Provost's Award for Teaching by a Lecturer
The Provost’s Award for Distinguished Teaching by a Lecturer annually recognizes a maximum of three lecturers, senior lecturers or other auxiliary faculty members for their teaching excellence. All lecturers, senior lecturers and other auxiliary faculty members on all campuses who, in the past three years, have taught undergraduate and/or graduate/professional students are eligible for this award. Honorees are inducted into the Academy of Teaching and also are recognized with an honorarium made possible by the Office of Academic Affairs.
Department of Psychology
According to one nominator, Lisa Cravens-Brown should be known as the “student whisperer.” She is able to connect with honors pupils and the unmotivated alike and gets them engaged by selecting course materials that are highly relevant to their daily lives. In 2012, Cravens-Brown was named to Princeton Review’s list of the 300 best professors in the United States — most of whom were distinguished tenure-track professors.
She has instructed 1,720 students over the past three years and her student evaluations are always sterling; in the spring of 2012, Cravens-Brown received a top 5.0 score on all 47 student evaluations of her Psychology of Human Sexuality course.
“Clearly she is able to inspire students and make a difference in their lives,” a nominator wrote.
Cravens-Brown is a faculty honors advisor for the Department of Psychology and recently became program director for the department’s data analysis and research methods courses, getting the nod because of her strong teaching background.
With an expertise in sexuality studies, Cravens-Brown helped develop the university’s major and minor programs in that area and serves on the programs’ oversight and awards committees. All of her efforts are directed at making the undergraduate experience more meaningful and to inspire students to embrace lifelong learning.
“Throughout my four years on campus, I have never heard a student mention Lisa without eight others chiming in on how much they love her and her courses,” a student nominator wrote. “I do not believe this can be attributed to anything other than Lisa’s dedication to her students and genuine concern for each and every one.”
She earned her PhD from The Ohio State University.
Moritz College of Law
Richard Daley admits that after more than 30 years practicing real estate development law, he is more lawyer than professor. But by focusing on teaching his students the practical over the theoretical, he is adamant that they should be prepared to practice law immediately upon graduation.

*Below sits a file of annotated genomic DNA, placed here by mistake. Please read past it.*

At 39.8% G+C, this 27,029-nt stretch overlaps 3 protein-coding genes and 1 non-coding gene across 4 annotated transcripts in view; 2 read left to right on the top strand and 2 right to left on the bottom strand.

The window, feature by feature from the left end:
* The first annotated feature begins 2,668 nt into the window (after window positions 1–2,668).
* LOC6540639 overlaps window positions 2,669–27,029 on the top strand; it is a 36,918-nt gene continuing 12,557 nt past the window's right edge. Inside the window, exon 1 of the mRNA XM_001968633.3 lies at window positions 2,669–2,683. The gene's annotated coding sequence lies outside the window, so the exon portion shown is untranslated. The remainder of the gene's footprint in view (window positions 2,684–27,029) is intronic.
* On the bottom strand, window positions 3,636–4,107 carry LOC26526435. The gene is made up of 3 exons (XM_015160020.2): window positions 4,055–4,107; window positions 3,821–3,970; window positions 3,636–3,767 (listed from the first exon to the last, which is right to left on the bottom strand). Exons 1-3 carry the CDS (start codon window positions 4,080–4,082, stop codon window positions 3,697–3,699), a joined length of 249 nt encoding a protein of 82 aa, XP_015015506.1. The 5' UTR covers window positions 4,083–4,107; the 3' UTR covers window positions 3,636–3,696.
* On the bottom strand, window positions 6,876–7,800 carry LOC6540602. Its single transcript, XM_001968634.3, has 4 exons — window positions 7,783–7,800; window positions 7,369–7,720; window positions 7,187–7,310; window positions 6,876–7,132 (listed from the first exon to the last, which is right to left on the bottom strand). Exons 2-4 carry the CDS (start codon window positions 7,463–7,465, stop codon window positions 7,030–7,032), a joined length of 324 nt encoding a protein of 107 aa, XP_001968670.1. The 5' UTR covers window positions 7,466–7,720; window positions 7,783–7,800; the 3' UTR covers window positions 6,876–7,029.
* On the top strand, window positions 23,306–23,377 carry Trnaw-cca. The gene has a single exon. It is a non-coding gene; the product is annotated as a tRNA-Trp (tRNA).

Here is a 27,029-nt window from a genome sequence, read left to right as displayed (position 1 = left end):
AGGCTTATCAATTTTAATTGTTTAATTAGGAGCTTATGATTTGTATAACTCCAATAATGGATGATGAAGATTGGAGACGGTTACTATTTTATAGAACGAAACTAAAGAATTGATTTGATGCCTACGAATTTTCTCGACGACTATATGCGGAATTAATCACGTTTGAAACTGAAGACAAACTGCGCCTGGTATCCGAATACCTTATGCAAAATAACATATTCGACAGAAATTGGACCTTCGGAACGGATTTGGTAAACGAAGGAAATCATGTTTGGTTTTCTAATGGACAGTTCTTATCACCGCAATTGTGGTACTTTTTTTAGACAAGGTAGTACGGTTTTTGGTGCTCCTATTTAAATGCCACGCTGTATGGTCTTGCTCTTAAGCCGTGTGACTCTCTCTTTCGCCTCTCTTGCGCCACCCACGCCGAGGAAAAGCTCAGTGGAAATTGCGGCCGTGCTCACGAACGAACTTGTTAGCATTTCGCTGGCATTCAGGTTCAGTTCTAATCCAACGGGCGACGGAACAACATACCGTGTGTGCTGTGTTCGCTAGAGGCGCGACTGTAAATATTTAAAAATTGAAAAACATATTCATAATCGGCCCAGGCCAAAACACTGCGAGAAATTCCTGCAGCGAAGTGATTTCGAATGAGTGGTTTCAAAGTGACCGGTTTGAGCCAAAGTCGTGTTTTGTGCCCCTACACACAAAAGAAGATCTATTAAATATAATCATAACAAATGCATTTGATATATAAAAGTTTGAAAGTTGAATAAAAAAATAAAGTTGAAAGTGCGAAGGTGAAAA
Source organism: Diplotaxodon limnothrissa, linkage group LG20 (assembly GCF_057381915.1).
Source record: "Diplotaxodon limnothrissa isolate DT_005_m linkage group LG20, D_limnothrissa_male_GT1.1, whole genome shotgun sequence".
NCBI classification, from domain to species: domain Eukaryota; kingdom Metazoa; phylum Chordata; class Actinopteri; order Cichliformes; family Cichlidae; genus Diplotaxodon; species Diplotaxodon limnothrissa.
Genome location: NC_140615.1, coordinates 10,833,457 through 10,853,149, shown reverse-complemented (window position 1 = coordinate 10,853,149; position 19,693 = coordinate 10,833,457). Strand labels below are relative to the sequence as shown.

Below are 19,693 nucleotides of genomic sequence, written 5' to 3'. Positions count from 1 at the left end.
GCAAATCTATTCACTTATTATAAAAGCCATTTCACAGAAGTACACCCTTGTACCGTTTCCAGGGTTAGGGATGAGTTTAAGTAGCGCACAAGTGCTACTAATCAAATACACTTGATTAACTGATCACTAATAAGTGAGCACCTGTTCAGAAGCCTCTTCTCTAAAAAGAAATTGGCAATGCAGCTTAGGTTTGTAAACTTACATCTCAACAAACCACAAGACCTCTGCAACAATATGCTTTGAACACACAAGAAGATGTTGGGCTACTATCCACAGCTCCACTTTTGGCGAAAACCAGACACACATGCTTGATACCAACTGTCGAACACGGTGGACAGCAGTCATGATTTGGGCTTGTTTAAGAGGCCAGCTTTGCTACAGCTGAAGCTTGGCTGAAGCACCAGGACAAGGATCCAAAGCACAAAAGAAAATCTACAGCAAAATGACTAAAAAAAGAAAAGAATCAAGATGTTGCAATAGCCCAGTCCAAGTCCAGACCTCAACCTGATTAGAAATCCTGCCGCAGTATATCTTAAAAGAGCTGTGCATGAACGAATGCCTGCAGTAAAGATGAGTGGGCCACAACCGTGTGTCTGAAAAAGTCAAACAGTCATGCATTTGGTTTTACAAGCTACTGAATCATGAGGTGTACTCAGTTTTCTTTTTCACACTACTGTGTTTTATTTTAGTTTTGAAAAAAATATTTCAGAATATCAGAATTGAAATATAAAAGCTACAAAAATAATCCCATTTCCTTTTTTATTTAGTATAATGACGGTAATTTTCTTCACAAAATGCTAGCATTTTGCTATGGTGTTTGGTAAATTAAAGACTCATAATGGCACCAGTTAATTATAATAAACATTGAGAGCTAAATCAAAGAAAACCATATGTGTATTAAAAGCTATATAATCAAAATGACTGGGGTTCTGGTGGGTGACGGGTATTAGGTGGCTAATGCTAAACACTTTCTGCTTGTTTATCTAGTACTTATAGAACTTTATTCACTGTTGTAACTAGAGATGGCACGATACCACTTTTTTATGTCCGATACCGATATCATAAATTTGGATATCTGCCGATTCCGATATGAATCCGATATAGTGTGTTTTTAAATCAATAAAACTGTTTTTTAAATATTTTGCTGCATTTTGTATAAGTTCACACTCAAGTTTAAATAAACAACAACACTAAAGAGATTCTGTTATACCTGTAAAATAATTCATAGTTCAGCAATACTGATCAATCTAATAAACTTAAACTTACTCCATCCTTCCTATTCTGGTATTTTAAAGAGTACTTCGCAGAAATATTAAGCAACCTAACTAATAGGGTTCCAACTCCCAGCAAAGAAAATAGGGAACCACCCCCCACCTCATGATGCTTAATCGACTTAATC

Students flock to his three courses: Real Estate Development, Commercial Leasing and Drafting Business Contracts. The latter was so popular that Daley agreed to increase enrollment by 50 percent — and increase his workload — in order to accommodate the interest.
“Although a lot of work and time for only two credit hours, I would take this class again,” wrote a student. “It was one of the most valuable courses in all of my academic career.”
Voted on by students, Daley was named the Morgan E. Shipman Outstanding Professor of the Year for the graduating class of 2013, the first lecturer to receive the honor.
“When the award was announced to an auditorium full of students, there was a shout of delight and fists raised in the air before students gave him a standing ovation,” a nominator wrote.
Daley also serves as the founding advisor for the student-run Real Estate Law Association at Ohio State, his alma mater. The organization has maintained strong membership and regularly draws exceptional speakers to talk to students.
Daley spent 12 years in private practice and 13 years with The Pizzuti Companies as executive vice president and general counsel. He currently runs his own consulting business for private developers and corporate real estate departments.
Department of Physics, OSU Lima
At Ohio State Lima, Anthony Shoup represents the entirety of the astronomy and engineering faculty, and that is in addition to his full courseload as a senior lecturer in physics.
He single-handedly brought the first-year engineering program to the campus and was instrumental in securing a $35,000 grant to refurbish the lab and obtain equipment to teach the courses. Ohio State Lima will add a third engineering section for the 2014-15 academic year because of Shoup’s foundational efforts.
Shoup is considered “indispensible” by one nominator and an exceptional teacher on a campus known for outstanding instruction (10 OSU Lima faculty have received the Alumni Award for Distinguished Teaching).
With many first-generation college students in his classes, Shoup relates his own story of being the first in his family to graduate. And he uses his student evaluations to continually improve his teaching methods. The first astronomy course he taught, he received poor scores for having too much math and math that was too difficult to comprehend. He still uses equations in his teaching, but he doesn’t penalize students who struggle with math, focusing on the benefits of exposing them to the information.
Shoup wanted to give students a full astronomy experience at Lima. He worked to get a telescope donated to the campus, and he built the observation dome, installed the telescope and wrote the control software, which allows students to operate the device and take pictures from their home computers.